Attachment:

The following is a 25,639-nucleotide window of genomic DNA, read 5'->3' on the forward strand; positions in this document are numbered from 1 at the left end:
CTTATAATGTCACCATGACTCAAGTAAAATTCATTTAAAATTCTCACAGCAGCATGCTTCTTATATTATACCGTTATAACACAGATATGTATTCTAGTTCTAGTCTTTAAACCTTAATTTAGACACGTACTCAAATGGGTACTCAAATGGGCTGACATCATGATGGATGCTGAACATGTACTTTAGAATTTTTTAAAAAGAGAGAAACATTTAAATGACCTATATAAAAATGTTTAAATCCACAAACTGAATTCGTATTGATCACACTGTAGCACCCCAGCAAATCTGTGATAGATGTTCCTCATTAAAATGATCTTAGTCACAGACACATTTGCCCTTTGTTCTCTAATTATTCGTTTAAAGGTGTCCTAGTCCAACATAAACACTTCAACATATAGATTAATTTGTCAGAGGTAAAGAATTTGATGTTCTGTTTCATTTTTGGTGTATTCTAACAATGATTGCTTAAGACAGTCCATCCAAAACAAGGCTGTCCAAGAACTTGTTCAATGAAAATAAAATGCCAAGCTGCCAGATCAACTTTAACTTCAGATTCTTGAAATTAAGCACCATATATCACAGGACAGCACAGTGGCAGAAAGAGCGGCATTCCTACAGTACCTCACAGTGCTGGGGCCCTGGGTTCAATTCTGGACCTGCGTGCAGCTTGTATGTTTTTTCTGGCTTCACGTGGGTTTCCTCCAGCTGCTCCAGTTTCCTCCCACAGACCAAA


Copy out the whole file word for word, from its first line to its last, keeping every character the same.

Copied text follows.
The following is a 25,639-nucleotide window of genomic DNA, read 5'->3' on the forward strand; positions in this document are numbered from 1 at the left end:
CTTATAATGTCACCATGACTCAAGTAAAATTCATTTAAAATTCTCACAGCAGCATGCTTCTTATATTATACCGTTATAACACAGATATGTATTCTAGTTCTAGTCTTTAAACCTTAATTTAGACACGTACTCAAATGGGTACTCAAATGGGCTGACATCATGATGGATGCTGAACATGTACTTTAGAATTTTTTAAAAAGAGAGAAACATTTAAATGACCTATATAAAAATGTTTAAATCCACAAACTGAATTCGTATTGATCACACTGTAGCACCCCAGCAAATCTGTGATAGATGTTCCTCATTAAAATGATCTTAGTCACAGACACATTTGCCCTTTGTTCTCTAATTATTCGTTTAAAGGTGTCCTAGTCCAACATAAACACTTCAACATATAGATTAATTTGTCAGAGGTAAAGAATTTGATGTTCTGTTTCATTTTTGGTGTATTCTAACAATGATTGCTTAAGACAGTCCATCCAAAACAAGGCTGTCCAAGAACTTGTTCAATGAAAATAAAATGCCAAGCTGCCAGATCAACTTTAACTTCAGATTCTTGAAATTAAGCACCATATATCACAGGACAGCACAGTGGCAGAAAGAGCGGCATTCCTACAGTACCTCACAGTGCTGGGGCCCTGGGTTCAATTCTGGACCTGCGTGCAGCTTGTATGTTTTTTCTGGCTTCACGTGGGTTTCCTCCAGCTGCTCCAGTTTCCTCCCACAGACCAAA